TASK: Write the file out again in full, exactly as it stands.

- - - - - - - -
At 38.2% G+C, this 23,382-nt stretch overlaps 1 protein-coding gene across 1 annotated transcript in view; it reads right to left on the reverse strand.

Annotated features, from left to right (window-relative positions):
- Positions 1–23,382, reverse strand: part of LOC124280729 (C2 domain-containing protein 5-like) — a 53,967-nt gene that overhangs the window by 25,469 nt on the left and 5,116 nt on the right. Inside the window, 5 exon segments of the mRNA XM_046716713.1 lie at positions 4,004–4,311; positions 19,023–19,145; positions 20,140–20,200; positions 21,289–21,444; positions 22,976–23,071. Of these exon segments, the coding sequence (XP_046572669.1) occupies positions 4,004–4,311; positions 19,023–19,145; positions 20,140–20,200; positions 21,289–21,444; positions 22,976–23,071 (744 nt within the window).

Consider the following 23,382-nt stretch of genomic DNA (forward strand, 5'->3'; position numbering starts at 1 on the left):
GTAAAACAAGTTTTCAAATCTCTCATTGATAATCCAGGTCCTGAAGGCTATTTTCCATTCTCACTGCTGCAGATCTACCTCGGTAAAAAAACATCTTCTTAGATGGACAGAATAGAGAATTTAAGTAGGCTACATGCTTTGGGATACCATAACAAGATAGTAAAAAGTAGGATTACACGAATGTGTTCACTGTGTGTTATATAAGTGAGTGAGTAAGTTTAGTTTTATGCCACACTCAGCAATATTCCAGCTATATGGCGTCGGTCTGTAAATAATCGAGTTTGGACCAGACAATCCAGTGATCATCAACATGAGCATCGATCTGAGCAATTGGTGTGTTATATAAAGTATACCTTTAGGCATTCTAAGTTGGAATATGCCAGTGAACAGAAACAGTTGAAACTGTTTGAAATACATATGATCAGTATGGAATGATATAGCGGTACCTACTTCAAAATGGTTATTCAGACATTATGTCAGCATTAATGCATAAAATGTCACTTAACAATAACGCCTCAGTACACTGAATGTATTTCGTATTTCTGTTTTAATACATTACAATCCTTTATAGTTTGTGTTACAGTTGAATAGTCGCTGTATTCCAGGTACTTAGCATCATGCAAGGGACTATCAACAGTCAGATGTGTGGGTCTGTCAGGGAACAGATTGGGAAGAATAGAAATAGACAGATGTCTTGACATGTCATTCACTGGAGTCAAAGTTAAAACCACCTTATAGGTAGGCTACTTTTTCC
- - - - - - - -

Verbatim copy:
At 38.2% G+C, this 23,382-nt stretch overlaps 1 protein-coding gene across 1 annotated transcript in view; it reads right to left on the reverse strand.

Annotated features, from left to right (window-relative positions):
- Positions 1–23,382, reverse strand: part of LOC124280729 (C2 domain-containing protein 5-like) — a 53,967-nt gene that overhangs the window by 25,469 nt on the left and 5,116 nt on the right. Inside the window, 5 exon segments of the mRNA XM_046716713.1 lie at positions 4,004–4,311; positions 19,023–19,145; positions 20,140–20,200; positions 21,289–21,444; positions 22,976–23,071. Of these exon segments, the coding sequence (XP_046572669.1) occupies positions 4,004–4,311; positions 19,023–19,145; positions 20,140–20,200; positions 21,289–21,444; positions 22,976–23,071 (744 nt within the window).

Consider the following 23,382-nt stretch of genomic DNA (forward strand, 5'->3'; position numbering starts at 1 on the left):
GTAAAACAAGTTTTCAAATCTCTCATTGATAATCCAGGTCCTGAAGGCTATTTTCCATTCTCACTGCTGCAGATCTACCTCGGTAAAAAAACATCTTCTTAGATGGACAGAATAGAGAATTTAAGTAGGCTACATGCTTTGGGATACCATAACAAGATAGTAAAAAGTAGGATTACACGAATGTGTTCACTGTGTGTTATATAAGTGAGTGAGTAAGTTTAGTTTTATGCCACACTCAGCAATATTCCAGCTATATGGCGTCGGTCTGTAAATAATCGAGTTTGGACCAGACAATCCAGTGATCATCAACATGAGCATCGATCTGAGCAATTGGTGTGTTATATAAAGTATACCTTTAGGCATTCTAAGTTGGAATATGCCAGTGAACAGAAACAGTTGAAACTGTTTGAAATACATATGATCAGTATGGAATGATATAGCGGTACCTACTTCAAAATGGTTATTCAGACATTATGTCAGCATTAATGCATAAAATGTCACTTAACAATAACGCCTCAGTACACTGAATGTATTTCGTATTTCTGTTTTAATACATTACAATCCTTTATAGTTTGTGTTACAGTTGAATAGTCGCTGTATTCCAGGTACTTAGCATCATGCAAGGGACTATCAACAGTCAGATGTGTGGGTCTGTCAGGGAACAGATTGGGAAGAATAGAAATAGACAGATGTCTTGACATGTCATTCACTGGAGTCAAAGTTAAAACCACCTTATAGGTAGGCTACTTTTTCC